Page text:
I found it disconcerting that an article titled “Concussions: Stop The Invisible Injury,” which talked about “concussion prevention,” “fostering an atmosphere of safety first,” “the athlete’s health is first priority,” “protecting an athlete’s future,” “the lifelong impact this injury can have on an athlete,” and “parents can reinforce a safe sports environment by not promoting or encouraging moves that might compromise an athlete’s safety,” never once suggested the advisability of simply not allowing one’s young child to endanger his growing brain by playing (tackle!) football, playing other helmet-required sports like hockey, becoming a boxer or playing a brain-rattling (from “heading” the ball) sport like soccer.
The article began with several false premises and assumptions. One is that “a concussion can occur in any sport,” as if it’s as common in basketball as in football. It also said that “a concussion...can occur in both contact and non-contact sports,” as if the incidences are equal in frequency or severity. I daresay concussions are nowhere near as common in baseball as in football. There’s a good reason that some sports require helmets be worn to protect one’s head and the brain inside the skull.
I have serious doubts about some aspects of the Common Core curriculum; I have serious doubts about some aspects of the Common Core curriculum; I have serious doubts about some aspects of the Common Core curriculum. I reiterate this thrice because, in more than one public venue, this has morphed into “Paul Manton is 100% in favor of the Common Core curriculum and thinks that anyone who does not share his enthusiasm is an idiot” - thence to diatribes about Obamacare, the war in Iraq, Bill Gates, global warming, and respiratory illnesses in children. I don’t understand the confusion. Is I because I don’t suffer from America’s self-imposed Attention Deficit Disorder and can comprehend the English language above the Third Grade reading level? But permit me to make things perfectly clear. As clear as an azure sky on a summer’s day. Let me remove all doubt as Dickens removed all doubt anent the death of Jacob Marley. There are some things I dislike about the Common Core curriculum and some things about it I like.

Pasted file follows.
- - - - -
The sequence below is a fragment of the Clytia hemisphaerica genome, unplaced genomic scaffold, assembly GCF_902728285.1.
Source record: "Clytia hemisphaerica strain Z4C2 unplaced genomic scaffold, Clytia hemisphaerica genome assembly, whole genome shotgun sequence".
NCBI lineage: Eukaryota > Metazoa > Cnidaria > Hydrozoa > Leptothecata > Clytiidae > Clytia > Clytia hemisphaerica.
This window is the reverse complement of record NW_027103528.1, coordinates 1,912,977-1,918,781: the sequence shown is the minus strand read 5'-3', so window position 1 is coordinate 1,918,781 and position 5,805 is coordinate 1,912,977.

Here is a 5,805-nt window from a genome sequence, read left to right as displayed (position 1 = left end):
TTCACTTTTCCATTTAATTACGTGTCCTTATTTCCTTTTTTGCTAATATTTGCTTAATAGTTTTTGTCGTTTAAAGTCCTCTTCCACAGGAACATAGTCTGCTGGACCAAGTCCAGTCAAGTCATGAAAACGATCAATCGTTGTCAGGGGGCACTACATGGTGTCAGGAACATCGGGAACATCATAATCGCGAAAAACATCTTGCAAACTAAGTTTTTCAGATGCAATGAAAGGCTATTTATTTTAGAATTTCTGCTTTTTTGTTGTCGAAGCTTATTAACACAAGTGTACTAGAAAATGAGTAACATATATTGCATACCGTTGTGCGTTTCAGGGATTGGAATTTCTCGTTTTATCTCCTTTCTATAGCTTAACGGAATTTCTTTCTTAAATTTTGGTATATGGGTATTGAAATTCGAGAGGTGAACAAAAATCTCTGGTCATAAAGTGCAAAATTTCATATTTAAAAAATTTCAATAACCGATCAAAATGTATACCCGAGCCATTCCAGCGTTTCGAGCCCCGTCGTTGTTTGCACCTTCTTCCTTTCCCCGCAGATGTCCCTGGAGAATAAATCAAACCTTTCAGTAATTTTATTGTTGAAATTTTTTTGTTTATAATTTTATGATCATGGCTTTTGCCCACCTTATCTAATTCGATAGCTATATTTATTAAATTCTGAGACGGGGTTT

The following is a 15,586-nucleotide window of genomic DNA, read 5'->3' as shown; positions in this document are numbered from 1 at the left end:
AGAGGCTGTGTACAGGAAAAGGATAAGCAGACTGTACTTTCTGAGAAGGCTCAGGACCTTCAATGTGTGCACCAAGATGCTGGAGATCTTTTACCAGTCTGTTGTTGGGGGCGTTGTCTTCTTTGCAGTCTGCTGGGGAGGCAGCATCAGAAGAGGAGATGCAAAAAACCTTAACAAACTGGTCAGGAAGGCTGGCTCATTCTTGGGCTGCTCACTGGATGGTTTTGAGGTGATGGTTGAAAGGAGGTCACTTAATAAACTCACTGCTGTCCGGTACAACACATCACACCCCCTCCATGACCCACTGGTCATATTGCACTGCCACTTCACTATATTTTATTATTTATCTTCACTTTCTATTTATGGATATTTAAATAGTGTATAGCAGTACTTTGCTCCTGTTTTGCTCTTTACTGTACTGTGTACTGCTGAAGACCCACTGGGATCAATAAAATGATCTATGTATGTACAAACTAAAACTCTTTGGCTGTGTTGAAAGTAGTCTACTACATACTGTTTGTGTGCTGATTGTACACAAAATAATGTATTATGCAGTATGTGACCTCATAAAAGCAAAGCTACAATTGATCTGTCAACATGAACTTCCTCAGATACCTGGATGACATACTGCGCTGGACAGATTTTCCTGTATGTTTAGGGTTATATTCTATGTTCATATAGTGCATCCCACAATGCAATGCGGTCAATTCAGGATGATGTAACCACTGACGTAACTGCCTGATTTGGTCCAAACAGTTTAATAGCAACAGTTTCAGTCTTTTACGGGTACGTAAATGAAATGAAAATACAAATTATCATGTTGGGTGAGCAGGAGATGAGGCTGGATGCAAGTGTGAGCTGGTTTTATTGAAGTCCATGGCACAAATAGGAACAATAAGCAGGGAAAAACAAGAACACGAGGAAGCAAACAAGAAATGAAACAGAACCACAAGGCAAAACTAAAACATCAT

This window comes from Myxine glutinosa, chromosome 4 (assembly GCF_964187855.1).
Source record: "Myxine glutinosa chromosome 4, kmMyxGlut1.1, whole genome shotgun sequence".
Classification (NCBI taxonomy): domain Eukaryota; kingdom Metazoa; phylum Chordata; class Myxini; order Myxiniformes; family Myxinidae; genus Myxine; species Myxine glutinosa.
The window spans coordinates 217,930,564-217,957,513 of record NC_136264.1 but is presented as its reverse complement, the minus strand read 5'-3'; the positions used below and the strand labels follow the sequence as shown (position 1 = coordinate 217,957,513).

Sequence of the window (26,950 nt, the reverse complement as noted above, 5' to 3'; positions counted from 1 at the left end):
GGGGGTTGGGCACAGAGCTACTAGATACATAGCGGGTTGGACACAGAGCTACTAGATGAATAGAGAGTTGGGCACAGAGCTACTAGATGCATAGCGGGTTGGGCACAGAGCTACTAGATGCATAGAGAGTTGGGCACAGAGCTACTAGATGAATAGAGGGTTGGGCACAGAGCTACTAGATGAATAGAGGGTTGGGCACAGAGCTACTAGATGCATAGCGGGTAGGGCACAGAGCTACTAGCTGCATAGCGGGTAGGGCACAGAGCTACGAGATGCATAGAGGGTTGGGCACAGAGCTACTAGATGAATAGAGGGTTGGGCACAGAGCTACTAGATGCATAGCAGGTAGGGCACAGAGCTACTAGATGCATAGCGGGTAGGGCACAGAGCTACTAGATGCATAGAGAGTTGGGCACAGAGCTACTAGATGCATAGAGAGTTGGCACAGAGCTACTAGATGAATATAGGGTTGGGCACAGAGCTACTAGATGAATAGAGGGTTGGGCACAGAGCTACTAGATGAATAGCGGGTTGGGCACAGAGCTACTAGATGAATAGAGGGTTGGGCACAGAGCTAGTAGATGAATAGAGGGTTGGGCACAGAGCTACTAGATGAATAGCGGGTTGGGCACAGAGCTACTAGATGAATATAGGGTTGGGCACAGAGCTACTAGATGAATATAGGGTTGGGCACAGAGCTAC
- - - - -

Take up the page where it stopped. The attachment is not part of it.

John Owens is correct when he says that inBloom’s promise that the student data it collects will be kept safe in its supposedly hack-proof cloud is “a lot less believable since info on 40 million Target customers was compromised.” I’d say that the most appropriate response to inBloom’s hollow assurances and unkeepable promise is contained in the first two letters of their claim “HAck-proof”: Ha! My second response to inBloom’s wishful-thinking promise of its collected-data’s supposed invulnerability can be found inside the phrase Owens used to pointedly point out that inBloom’s “underLYING operating system was built by a company owned by Rupert Murdoch.” So when inBloom says that their student data will be “hack-proof,” they are lying — since they know that is literally impossible in a world of Julian Assanges, Edward Snowdens, Russian hackers and thousands of brilliant conscience-less computer criminals and identity thieves. I’m guessing that any inBloom official who made such an unsupportable false claim had his fingers crossed behind his back when he spoke those words.
The competition and mystique that surrounds the effort to gain entrance to four year colleges and universities by graduating high school seniors is almost a blood sport. To hear some parents and students talk, it is almost a matter of life and death, or at the worst, embarrassment.
The implication is that if a student is not accepted to a suitable four year institution all is lost. There is obviously no hope for this student. And what in God’s name are mom and dad going to say at the various cocktail and graduation parties they will be attending? Will there be that pregnant pause when they say their son or daughter is heading to the local community college?